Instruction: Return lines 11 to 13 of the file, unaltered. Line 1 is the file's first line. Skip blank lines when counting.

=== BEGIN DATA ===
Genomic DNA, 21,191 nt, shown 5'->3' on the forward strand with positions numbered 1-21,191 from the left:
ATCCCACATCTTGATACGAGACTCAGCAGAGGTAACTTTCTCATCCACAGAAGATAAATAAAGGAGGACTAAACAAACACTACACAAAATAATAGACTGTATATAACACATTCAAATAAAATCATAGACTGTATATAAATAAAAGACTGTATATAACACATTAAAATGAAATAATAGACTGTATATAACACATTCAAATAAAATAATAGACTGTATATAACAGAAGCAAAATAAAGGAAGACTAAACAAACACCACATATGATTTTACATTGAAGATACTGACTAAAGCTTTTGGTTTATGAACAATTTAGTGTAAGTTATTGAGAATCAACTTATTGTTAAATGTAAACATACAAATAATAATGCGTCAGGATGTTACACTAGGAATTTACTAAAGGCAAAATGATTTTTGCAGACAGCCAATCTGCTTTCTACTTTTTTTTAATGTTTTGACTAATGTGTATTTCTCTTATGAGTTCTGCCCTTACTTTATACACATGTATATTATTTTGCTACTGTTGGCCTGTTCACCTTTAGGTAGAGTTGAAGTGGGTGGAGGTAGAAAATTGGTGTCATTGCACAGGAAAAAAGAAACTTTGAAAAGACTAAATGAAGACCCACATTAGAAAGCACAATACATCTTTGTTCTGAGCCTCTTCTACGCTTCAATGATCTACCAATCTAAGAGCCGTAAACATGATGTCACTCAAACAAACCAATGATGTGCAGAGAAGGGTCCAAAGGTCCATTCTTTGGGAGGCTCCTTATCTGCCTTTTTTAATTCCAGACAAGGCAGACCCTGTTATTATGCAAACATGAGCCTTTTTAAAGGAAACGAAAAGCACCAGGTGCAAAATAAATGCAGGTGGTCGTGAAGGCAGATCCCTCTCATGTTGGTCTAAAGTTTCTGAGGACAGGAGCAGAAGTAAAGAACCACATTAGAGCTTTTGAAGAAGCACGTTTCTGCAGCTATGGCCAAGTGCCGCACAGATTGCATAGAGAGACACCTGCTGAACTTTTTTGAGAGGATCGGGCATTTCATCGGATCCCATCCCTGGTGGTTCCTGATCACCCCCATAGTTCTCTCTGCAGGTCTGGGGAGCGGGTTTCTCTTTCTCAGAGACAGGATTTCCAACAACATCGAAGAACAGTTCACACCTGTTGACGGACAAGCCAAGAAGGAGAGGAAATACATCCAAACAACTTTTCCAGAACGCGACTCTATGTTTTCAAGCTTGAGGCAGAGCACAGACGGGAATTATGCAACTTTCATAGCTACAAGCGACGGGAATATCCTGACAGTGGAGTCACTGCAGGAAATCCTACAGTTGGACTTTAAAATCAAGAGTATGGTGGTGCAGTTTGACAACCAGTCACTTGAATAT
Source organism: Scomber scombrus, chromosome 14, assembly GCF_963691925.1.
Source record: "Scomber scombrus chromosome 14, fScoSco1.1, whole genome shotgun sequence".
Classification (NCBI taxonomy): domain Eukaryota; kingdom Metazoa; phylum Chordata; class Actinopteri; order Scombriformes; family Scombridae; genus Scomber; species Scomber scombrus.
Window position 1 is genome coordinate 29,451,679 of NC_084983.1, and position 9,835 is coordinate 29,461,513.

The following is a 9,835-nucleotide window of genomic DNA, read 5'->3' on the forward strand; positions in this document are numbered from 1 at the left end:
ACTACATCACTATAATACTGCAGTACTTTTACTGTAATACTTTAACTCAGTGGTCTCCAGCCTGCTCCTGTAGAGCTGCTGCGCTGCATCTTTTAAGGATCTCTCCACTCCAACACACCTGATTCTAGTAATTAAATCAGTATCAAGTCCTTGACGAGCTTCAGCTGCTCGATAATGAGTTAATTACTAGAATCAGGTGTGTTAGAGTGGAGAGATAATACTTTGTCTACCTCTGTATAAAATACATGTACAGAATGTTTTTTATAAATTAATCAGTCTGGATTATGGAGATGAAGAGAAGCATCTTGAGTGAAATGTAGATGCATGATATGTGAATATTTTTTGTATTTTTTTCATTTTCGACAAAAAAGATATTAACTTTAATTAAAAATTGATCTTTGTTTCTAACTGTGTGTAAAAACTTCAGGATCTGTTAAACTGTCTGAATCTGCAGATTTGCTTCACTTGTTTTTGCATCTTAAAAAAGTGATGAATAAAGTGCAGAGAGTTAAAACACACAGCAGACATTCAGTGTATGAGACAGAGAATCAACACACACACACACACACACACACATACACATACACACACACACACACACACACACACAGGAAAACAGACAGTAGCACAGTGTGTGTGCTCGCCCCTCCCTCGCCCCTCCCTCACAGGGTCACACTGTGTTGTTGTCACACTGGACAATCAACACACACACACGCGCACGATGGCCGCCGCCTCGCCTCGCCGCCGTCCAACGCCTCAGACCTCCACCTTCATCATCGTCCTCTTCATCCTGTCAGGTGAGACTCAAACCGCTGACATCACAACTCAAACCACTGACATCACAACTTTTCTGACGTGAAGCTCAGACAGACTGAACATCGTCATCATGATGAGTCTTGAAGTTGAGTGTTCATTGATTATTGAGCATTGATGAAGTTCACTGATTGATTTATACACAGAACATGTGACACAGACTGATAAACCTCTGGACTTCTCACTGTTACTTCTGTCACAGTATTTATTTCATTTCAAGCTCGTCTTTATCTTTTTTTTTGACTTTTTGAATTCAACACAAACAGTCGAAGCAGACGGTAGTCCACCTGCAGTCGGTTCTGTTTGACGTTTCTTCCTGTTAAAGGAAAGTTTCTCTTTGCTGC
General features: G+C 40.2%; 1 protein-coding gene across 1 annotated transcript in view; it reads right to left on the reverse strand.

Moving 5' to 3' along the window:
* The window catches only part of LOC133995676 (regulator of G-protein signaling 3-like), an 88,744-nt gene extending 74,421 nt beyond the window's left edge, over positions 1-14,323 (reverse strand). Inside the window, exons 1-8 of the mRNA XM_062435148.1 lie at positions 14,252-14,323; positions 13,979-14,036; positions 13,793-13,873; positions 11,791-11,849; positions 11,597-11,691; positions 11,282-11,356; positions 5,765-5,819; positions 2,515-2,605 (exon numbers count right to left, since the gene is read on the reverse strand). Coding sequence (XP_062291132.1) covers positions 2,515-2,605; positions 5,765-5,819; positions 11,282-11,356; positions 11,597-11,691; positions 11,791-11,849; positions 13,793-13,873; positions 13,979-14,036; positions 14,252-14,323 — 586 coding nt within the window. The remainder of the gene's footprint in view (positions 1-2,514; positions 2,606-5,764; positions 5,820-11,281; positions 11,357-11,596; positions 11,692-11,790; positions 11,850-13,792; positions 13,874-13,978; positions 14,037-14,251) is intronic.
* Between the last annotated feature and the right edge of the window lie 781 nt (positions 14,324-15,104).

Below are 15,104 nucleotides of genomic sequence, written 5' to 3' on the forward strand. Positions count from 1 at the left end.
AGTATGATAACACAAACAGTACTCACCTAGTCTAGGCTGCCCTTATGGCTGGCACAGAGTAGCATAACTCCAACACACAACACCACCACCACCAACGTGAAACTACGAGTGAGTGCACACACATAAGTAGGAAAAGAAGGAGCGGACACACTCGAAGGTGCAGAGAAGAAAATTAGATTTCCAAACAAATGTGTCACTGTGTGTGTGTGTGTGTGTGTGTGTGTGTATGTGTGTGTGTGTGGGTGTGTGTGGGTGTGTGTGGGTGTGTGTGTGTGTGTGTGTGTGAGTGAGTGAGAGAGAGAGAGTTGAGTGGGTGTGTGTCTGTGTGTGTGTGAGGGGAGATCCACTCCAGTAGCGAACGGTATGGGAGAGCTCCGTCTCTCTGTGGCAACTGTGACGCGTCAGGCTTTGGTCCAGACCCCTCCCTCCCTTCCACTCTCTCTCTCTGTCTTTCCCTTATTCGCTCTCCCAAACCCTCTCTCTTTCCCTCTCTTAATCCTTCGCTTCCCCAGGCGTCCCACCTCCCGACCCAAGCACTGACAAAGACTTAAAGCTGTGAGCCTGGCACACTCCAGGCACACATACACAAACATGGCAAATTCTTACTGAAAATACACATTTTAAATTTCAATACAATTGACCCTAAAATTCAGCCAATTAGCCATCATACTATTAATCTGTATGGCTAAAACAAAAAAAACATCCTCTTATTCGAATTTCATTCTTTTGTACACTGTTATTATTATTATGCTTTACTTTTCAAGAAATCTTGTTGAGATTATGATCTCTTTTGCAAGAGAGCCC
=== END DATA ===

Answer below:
* The window catches only part of LOC133995676 (regulator of G-protein signaling 3-like), an 88,744-nt gene extending 74,421 nt beyond the window's left edge, over positions 1-14,323 (reverse strand). Inside the window, exons 1-8 of the mRNA XM_062435148.1 lie at positions 14,252-14,323; positions 13,979-14,036; positions 13,793-13,873; positions 11,791-11,849; positions 11,597-11,691; positions 11,282-11,356; positions 5,765-5,819; positions 2,515-2,605 (exon numbers count right to left, since the gene is read on the reverse strand). Coding sequence (XP_062291132.1) covers positions 2,515-2,605; positions 5,765-5,819; positions 11,282-11,356; positions 11,597-11,691; positions 11,791-11,849; positions 13,793-13,873; positions 13,979-14,036; positions 14,252-14,323 — 586 coding nt within the window. The remainder of the gene's footprint in view (positions 1-2,514; positions 2,606-5,764; positions 5,820-11,281; positions 11,357-11,596; positions 11,692-11,790; positions 11,850-13,792; positions 13,874-13,978; positions 14,037-14,251) is intronic.
* Between the last annotated feature and the right edge of the window lie 781 nt (positions 14,324-15,104).

Below are 15,104 nucleotides of genomic sequence, written 5' to 3' on the forward strand. Positions count from 1 at the left end.